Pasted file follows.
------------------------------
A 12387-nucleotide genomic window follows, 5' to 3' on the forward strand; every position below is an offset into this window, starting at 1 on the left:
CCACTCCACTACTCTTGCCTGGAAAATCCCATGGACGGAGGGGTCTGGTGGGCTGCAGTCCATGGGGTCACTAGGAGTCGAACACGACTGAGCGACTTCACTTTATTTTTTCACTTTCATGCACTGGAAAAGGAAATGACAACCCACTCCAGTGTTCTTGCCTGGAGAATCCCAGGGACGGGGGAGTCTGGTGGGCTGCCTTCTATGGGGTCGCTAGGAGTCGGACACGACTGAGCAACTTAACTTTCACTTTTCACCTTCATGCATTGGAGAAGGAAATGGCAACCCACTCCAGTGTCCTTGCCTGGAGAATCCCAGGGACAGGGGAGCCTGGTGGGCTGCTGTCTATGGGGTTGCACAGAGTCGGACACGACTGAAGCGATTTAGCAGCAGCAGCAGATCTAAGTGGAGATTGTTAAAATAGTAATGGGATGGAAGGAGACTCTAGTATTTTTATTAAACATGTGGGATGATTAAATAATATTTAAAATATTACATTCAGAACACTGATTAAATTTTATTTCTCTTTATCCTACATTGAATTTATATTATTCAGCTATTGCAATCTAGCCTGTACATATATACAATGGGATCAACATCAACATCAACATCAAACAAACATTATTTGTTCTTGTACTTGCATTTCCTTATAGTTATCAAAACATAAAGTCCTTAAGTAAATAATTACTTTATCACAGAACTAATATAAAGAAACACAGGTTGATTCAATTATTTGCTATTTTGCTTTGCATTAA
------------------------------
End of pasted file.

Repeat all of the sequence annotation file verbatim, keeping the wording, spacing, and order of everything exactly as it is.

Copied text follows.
A 12387-nucleotide genomic window follows, 5' to 3' on the forward strand; every position below is an offset into this window, starting at 1 on the left:
CCACTCCACTACTCTTGCCTGGAAAATCCCATGGACGGAGGGGTCTGGTGGGCTGCAGTCCATGGGGTCACTAGGAGTCGAACACGACTGAGCGACTTCACTTTATTTTTTCACTTTCATGCACTGGAAAAGGAAATGACAACCCACTCCAGTGTTCTTGCCTGGAGAATCCCAGGGACGGGGGAGTCTGGTGGGCTGCCTTCTATGGGGTCGCTAGGAGTCGGACACGACTGAGCAACTTAACTTTCACTTTTCACCTTCATGCATTGGAGAAGGAAATGGCAACCCACTCCAGTGTCCTTGCCTGGAGAATCCCAGGGACAGGGGAGCCTGGTGGGCTGCTGTCTATGGGGTTGCACAGAGTCGGACACGACTGAAGCGATTTAGCAGCAGCAGCAGATCTAAGTGGAGATTGTTAAAATAGTAATGGGATGGAAGGAGACTCTAGTATTTTTATTAAACATGTGGGATGATTAAATAATATTTAAAATATTACATTCAGAACACTGATTAAATTTTATTTCTCTTTATCCTACATTGAATTTATATTATTCAGCTATTGCAATCTAGCCTGTACATATATACAATGGGATCAACATCAACATCAACATCAAACAAACATTATTTGTTCTTGTACTTGCATTTCCTTATAGTTATCAAAACATAAAGTCCTTAAGTAAATAATTACTTTATCACAGAACTAATATAAAGAAACACAGGTTGATTCAATTATTTGCTATTTTGCTTTGCATTAA